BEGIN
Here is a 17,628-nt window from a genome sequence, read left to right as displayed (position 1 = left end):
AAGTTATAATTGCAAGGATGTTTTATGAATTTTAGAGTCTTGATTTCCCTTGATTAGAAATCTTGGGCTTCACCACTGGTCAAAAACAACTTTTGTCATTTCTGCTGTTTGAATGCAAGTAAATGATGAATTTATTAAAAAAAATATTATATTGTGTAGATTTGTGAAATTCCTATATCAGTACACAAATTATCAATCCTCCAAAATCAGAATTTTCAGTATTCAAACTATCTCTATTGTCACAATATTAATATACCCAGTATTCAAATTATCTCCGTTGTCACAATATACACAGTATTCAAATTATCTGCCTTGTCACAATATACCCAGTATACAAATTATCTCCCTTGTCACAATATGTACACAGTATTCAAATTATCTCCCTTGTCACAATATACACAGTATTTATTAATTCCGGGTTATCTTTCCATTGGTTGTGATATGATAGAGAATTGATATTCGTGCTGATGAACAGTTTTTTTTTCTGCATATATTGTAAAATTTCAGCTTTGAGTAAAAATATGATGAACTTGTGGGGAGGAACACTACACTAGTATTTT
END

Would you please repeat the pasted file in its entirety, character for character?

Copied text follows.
Here is a 17,628-nt window from a genome sequence, read left to right as displayed (position 1 = left end):
AAGTTATAATTGCAAGGATGTTTTATGAATTTTAGAGTCTTGATTTCCCTTGATTAGAAATCTTGGGCTTCACCACTGGTCAAAAACAACTTTTGTCATTTCTGCTGTTTGAATGCAAGTAAATGATGAATTTATTAAAAAAAATATTATATTGTGTAGATTTGTGAAATTCCTATATCAGTACACAAATTATCAATCCTCCAAAATCAGAATTTTCAGTATTCAAACTATCTCTATTGTCACAATATTAATATACCCAGTATTCAAATTATCTCCGTTGTCACAATATACACAGTATTCAAATTATCTGCCTTGTCACAATATACCCAGTATACAAATTATCTCCCTTGTCACAATATGTACACAGTATTCAAATTATCTCCCTTGTCACAATATACACAGTATTTATTAATTCCGGGTTATCTTTCCATTGGTTGTGATATGATAGAGAATTGATATTCGTGCTGATGAACAGTTTTTTTTTCTGCATATATTGTAAAATTTCAGCTTTGAGTAAAAATATGATGAACTTGTGGGGAGGAACACTACACTAGTATTTT